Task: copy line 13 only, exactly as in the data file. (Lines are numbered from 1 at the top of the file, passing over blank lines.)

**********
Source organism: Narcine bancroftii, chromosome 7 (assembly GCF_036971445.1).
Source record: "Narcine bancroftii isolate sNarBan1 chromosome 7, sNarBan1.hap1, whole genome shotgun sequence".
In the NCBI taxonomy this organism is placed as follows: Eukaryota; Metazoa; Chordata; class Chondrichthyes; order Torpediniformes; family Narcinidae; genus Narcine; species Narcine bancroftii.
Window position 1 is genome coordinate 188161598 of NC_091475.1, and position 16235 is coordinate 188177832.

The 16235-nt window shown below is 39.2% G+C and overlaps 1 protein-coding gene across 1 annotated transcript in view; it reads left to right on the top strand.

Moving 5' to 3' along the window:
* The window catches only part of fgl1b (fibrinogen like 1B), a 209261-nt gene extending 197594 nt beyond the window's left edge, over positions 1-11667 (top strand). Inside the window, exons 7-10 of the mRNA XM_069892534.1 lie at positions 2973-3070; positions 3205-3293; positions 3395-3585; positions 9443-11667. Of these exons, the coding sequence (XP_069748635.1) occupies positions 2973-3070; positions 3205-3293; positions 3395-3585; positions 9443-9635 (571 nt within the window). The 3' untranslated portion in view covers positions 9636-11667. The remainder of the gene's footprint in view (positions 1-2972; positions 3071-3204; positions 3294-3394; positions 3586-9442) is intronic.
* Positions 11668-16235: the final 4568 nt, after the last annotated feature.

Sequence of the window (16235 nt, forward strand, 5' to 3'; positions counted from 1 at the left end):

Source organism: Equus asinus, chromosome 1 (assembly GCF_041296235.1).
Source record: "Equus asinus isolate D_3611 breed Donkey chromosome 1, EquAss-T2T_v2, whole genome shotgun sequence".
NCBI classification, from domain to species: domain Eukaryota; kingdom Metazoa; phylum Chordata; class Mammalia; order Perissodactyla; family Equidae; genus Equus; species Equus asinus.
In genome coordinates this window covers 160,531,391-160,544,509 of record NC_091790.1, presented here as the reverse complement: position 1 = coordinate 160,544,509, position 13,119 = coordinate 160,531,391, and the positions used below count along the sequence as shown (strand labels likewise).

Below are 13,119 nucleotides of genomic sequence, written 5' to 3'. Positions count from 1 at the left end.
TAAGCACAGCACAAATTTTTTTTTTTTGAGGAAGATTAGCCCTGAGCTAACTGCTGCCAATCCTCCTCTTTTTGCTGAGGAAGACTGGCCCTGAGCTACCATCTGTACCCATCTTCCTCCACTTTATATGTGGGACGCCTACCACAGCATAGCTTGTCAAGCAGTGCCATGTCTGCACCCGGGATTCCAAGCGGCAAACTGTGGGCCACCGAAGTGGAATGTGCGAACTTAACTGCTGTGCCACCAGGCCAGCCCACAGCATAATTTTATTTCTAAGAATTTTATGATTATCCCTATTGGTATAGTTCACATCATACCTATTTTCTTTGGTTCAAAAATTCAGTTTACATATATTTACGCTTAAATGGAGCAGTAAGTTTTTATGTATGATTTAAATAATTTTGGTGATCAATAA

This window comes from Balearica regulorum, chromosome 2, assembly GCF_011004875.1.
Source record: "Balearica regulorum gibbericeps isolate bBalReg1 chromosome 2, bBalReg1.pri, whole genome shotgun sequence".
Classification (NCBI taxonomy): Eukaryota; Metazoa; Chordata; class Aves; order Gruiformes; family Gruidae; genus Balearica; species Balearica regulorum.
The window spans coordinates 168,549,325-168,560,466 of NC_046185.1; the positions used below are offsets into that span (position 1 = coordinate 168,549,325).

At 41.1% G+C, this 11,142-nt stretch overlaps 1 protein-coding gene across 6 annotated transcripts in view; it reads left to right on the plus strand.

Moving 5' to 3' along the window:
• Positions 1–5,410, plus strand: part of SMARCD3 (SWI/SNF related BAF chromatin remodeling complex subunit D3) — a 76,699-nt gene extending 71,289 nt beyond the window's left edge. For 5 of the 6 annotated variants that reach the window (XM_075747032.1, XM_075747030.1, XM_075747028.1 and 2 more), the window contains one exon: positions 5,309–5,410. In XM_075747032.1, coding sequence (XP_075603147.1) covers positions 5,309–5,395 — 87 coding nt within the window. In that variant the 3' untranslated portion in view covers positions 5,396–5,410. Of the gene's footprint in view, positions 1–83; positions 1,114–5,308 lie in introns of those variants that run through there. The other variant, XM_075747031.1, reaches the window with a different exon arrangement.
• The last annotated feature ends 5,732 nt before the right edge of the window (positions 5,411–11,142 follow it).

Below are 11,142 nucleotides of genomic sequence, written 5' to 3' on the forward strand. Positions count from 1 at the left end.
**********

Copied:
In genome coordinates this window covers 160,531,391-160,544,509 of record NC_091790.1, presented here as the reverse complement: position 1 = coordinate 160,544,509, position 13,119 = coordinate 160,531,391, and the positions used below count along the sequence as shown (strand labels likewise).